Product Information

Registration Status: Active

HAEMOCTIN SDH 1000 FOR INJECTION 1000 iu/vial is approved to be sold in Singapore with effective from 2017-10-04. It is marketed by ESHCOL PHARMACEUTICAL GROUP SINGAPORE PTE LTD, with the registration number of SIN15337P.

This product contains Human Coagulation Factor VIII 1000 iu/vial in the form of INJECTION, POWDER, LYOPHILIZED, FOR SOLUTION. It is approved for INTRAVENOUS use.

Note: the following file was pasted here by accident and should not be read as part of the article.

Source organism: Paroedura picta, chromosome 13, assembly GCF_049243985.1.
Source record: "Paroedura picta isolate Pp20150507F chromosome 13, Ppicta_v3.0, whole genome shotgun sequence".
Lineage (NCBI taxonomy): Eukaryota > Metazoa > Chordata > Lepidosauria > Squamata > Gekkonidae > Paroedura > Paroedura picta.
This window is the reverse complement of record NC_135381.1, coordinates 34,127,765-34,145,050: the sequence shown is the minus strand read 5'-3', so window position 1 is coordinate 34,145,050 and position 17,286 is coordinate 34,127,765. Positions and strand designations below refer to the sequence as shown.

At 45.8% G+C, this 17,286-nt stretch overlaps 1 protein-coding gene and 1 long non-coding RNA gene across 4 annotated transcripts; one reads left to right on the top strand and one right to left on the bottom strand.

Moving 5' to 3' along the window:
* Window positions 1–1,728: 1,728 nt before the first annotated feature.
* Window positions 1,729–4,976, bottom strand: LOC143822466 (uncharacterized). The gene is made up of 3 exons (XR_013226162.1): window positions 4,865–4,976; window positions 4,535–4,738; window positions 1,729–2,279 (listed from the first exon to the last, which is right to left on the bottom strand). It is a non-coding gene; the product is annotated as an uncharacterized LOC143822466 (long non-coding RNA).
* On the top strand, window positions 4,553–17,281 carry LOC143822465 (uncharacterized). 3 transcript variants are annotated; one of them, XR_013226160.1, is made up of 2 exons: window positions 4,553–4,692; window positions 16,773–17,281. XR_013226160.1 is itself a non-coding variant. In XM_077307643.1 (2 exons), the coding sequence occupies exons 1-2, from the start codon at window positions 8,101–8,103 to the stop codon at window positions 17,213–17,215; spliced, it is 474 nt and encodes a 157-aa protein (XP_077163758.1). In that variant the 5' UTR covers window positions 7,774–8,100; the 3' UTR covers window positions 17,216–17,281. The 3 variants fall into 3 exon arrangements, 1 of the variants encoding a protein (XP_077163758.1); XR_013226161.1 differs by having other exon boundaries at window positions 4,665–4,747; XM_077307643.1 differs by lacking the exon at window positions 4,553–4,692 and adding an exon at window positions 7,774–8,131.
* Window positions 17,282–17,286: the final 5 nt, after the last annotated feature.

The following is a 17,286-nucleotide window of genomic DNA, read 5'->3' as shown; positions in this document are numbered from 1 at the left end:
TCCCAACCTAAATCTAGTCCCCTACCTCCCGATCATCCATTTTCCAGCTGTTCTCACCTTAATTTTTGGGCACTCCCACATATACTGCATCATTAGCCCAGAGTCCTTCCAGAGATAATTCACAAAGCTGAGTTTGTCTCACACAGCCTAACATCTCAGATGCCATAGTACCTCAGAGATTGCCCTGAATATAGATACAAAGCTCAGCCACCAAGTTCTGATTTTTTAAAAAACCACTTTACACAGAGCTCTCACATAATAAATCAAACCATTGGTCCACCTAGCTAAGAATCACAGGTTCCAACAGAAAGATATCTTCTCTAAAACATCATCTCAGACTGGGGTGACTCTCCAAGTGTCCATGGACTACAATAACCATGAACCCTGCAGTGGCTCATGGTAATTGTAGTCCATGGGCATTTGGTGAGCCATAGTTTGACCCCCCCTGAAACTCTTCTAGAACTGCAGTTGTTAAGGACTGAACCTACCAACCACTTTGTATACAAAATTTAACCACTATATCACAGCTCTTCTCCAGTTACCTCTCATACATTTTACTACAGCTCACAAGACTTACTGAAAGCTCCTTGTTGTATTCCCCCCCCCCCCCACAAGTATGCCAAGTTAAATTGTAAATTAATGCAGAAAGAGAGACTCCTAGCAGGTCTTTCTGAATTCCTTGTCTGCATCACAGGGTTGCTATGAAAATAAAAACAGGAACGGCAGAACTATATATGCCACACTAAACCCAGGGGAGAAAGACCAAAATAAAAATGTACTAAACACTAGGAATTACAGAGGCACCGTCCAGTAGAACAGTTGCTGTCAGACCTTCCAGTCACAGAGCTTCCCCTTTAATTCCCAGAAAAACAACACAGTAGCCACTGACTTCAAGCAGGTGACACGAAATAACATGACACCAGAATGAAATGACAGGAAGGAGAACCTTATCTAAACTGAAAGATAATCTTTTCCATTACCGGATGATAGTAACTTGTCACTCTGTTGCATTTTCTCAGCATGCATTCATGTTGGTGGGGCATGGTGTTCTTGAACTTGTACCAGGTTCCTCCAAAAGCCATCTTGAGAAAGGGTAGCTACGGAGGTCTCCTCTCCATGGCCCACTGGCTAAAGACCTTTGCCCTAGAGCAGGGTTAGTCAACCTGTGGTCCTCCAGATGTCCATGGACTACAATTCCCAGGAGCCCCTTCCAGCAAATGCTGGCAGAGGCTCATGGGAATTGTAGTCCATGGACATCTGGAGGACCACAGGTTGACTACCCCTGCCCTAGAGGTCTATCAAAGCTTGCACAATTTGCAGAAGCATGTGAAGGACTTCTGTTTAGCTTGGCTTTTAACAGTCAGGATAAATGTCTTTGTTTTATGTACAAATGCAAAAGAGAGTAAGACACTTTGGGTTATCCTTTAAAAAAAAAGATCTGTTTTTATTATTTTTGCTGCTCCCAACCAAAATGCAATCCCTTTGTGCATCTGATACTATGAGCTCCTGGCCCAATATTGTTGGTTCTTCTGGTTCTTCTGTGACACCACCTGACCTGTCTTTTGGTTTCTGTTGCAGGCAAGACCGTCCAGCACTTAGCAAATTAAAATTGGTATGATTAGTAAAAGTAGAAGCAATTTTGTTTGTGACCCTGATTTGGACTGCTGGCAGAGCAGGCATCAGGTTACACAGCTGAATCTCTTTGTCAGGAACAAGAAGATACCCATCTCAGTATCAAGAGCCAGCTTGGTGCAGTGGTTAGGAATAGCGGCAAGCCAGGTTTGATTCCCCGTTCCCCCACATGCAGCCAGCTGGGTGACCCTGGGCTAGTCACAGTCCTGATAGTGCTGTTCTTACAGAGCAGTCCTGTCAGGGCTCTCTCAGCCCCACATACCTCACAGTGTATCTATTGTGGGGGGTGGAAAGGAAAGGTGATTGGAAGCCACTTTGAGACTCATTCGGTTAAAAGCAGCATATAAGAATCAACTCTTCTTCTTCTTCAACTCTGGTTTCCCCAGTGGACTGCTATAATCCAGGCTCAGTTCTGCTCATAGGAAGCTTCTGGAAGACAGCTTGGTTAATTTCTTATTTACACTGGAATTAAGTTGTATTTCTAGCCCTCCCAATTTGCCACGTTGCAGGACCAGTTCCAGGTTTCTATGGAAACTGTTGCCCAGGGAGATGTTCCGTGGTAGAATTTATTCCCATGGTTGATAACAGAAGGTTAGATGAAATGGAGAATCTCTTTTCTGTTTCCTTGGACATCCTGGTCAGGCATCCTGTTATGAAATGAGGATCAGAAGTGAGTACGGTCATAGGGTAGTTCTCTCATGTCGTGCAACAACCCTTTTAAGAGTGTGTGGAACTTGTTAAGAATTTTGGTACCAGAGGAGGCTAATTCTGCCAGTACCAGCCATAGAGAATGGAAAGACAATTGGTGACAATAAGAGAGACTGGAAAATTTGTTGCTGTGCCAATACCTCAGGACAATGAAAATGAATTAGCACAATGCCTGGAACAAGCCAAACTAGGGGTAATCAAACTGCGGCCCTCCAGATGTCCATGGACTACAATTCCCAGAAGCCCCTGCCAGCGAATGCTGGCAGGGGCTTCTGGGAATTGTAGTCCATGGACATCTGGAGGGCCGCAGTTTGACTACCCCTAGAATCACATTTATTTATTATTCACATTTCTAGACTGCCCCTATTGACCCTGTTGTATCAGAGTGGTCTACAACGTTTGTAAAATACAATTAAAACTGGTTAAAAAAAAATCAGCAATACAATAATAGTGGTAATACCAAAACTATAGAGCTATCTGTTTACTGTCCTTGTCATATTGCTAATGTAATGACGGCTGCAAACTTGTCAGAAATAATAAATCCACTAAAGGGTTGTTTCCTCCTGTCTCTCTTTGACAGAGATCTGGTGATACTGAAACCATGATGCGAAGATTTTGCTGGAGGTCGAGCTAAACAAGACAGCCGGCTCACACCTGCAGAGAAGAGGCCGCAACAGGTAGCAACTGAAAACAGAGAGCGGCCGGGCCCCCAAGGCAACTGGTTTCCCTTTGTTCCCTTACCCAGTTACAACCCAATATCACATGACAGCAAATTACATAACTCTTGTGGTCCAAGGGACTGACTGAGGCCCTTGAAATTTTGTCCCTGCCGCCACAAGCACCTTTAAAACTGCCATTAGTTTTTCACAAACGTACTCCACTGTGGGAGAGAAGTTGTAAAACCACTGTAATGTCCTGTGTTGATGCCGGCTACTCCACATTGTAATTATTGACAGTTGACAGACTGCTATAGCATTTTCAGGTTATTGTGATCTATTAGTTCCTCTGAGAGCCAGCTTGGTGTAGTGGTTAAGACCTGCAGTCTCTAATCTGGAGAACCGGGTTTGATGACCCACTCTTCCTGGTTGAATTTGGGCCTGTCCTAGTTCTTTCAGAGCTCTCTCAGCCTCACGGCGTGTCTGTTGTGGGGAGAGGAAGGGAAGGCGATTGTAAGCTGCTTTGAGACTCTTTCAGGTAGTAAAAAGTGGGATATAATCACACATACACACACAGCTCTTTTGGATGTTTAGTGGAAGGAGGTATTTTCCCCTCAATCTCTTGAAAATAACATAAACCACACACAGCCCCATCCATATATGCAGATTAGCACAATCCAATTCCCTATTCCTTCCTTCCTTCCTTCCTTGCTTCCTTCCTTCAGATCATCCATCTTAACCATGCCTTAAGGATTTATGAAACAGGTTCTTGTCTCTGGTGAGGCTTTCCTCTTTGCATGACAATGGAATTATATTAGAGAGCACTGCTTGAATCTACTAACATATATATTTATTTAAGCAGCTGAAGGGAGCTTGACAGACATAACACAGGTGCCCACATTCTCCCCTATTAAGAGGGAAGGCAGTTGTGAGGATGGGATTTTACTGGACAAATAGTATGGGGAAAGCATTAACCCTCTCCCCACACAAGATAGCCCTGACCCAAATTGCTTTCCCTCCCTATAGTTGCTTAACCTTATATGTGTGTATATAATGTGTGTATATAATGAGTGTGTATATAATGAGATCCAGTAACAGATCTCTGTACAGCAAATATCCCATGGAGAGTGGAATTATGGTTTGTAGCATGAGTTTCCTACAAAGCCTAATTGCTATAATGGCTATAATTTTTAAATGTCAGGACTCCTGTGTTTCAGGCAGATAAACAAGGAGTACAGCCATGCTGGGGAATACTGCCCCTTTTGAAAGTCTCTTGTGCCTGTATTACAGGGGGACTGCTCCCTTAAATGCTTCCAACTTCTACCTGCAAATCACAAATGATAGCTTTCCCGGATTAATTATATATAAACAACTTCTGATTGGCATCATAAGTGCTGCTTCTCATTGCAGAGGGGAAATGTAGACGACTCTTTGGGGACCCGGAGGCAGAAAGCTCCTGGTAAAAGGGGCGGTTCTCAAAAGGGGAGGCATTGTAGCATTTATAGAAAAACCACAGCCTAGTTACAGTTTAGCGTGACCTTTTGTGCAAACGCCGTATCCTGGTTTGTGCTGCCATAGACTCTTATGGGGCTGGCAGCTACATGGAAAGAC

This product is manufactured by Biotest AG (Lyophilized drug product) in SPAIN, andBiotest AG (Solvent) in GERMANY.

It is a Prescription Only Medicine that can only be obtained from a doctor or a dentist, or a pharmacist with a prescription from a Singapore-registered doctor or dentist.

Human Coagulation Factor VIII